The Rev. Thomas Fuller, who was educated at Queen's College, Cambridge, was in his day a great punster, and, also, a man of most lively wit. He was extremely corpulent, and one day, as he was riding in company with a gentleman of his acquaintance, named Sparrowhawk, he could not resist the opportunity of passing a joke upon him. "Pray what is the difference," said Fuller, between an owl and a sparrowhawk?" "Oh," retorted the other, sarcastically, "an owl is fuller in the head, fuller in the body, and fuller all over!”
KEEPING A CONSCIENCE.
The great controversy on the propriety of requiring a subscription to articles of faith, as practised by the church of England, excited at this time (1772) a very strong sensation amongst the members of the two universities. At Oxford the high church were completely triumphant; but in Cambridge the discussion ran high, and exercised talents and ingenuity on both sides of the question, attended with no small asperity. Paley was personally attached to many of the reforming party, but, though favourable to their claims, he did not sign the clerical petition which was presented to the House of Commons for relief; alleging jocularly to Mr. Jebb, as an apology for his refusal, that, "he could not afford to keep a conscience."
RETORT ON RETORT.
Dr. South, in his "Animadversions on Dr. Sherlock's Vindication of the Trinity," in 1693, occasionally reflected upon Archbishop Tillotson, for his "signal and peculiar encomium, as he calls it, on the reasoning abilities of the Socinians;" and, being desirous of knowing the archbishop's opinion of his performance, procured a friend of his to draw it from him, who gave it to this effect, that the doctor wrote like a man, but bit like a dog. This being reported to Dr. South, he answered, that "he had rather bite like a dog, than fawn like one." To which the archbishop replied, that "for his part, he should choose to be a spaniel rather than a cur."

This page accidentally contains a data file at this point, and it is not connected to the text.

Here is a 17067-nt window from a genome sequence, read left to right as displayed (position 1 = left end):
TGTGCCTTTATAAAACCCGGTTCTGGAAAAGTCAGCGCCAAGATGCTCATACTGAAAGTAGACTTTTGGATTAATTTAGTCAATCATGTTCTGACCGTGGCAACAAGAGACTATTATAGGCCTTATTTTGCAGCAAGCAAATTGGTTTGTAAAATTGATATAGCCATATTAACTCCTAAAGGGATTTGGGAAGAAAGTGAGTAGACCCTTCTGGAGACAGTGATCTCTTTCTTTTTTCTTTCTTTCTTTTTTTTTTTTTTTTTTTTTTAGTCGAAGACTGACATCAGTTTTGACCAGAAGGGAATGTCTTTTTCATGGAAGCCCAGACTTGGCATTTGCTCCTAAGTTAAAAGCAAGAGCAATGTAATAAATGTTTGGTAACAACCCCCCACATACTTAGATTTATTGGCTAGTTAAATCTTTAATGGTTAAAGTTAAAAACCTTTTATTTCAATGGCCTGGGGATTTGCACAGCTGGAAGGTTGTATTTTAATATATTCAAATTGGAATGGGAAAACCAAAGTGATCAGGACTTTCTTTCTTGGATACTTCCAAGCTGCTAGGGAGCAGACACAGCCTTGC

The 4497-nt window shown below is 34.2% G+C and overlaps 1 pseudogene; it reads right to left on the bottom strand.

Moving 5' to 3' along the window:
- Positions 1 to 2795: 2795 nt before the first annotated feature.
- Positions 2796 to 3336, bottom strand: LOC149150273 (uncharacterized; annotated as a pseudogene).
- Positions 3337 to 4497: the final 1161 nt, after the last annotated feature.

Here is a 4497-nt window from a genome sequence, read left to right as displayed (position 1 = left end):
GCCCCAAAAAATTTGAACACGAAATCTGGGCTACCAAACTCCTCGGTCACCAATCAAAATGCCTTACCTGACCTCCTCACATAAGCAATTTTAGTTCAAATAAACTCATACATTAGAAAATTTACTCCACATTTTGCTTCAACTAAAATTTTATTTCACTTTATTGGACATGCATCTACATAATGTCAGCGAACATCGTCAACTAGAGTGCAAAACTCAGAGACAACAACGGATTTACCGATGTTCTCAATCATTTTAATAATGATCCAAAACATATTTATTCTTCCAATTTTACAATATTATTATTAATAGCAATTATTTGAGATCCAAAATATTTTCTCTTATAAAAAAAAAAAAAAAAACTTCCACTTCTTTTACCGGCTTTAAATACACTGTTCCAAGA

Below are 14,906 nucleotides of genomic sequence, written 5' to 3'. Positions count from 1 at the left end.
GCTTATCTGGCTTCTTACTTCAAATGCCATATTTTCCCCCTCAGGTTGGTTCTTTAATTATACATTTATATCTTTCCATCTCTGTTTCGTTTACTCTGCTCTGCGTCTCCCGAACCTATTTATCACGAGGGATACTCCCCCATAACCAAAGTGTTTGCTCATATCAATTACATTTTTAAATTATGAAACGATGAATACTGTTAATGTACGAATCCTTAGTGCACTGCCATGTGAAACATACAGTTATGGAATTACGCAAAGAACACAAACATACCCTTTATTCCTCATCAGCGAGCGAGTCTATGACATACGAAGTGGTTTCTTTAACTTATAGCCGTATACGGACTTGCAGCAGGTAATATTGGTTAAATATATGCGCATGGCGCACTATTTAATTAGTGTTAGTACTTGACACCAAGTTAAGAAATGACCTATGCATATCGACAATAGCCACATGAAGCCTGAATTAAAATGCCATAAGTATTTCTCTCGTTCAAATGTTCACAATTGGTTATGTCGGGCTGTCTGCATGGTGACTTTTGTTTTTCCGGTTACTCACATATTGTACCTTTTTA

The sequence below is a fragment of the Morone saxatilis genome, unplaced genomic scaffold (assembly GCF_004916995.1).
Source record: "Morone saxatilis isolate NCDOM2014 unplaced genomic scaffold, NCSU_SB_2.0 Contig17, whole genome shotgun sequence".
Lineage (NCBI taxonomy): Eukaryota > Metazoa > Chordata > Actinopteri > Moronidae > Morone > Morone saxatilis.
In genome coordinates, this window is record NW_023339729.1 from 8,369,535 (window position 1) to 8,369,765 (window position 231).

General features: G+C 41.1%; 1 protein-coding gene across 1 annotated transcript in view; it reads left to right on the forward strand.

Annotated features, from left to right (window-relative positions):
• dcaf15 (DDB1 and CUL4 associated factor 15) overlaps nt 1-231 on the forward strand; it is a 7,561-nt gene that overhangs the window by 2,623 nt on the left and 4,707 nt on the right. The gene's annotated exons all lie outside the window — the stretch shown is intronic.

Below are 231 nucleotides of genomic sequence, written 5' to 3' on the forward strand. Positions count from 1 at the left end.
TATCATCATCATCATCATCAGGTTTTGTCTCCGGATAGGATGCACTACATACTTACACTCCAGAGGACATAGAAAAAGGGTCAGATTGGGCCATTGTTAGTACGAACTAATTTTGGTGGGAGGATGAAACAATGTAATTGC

A DELICATE MORSEL.
A son of Grantor, whose delight was rather in the sports of the field than in strutting about the streets of the University à la Cantab, had been out very early one morning at a fox-chase: from which returning at a late hour, his appetite became so excessively keen, that it was not to be resisted, and accordingly he resolved to beg alms at the first farmhouse he might light on. His sight rendered keener by the cravings of his stomach, he soon espied a small house at some distance, which having gained, he offered his humble petition to mine hostess. The old dame courtesied, begged our hero would alight, and regretted she had no better cheer to offer him than the remnant of a meat pie, the remains of their own frugal meal. "Anything is better than nothing," cried the Cantab, at the same time entreating she would not delay a moment in placing it before him; for he already devoured it in imagination, so keen was his hunger. "Here it is," said the dame, producing it at the same instant from a small cupboard near the elbow of our sportsman, who turned round as she spoke-" Here it is, sir; it is only made of the odds and ends, but may hope your honour would like it, though it has mutton and beef and all that in it." 66 Charming! my good woman, it needs no apology; I never tasted a more delicious morsel in my life!" continued the Cantab, as he swallowed or rather devoured mouthful after mouthful. "But there is fish in it, too," said he, as he greedily sucked what he supposed to be a bone. "Fish," exclaimed the old dame, looking intently on what the sportsman had got in his hand: "fish, nae, sir,—why lack a day (cried she)! if that beant our Billy's comb!"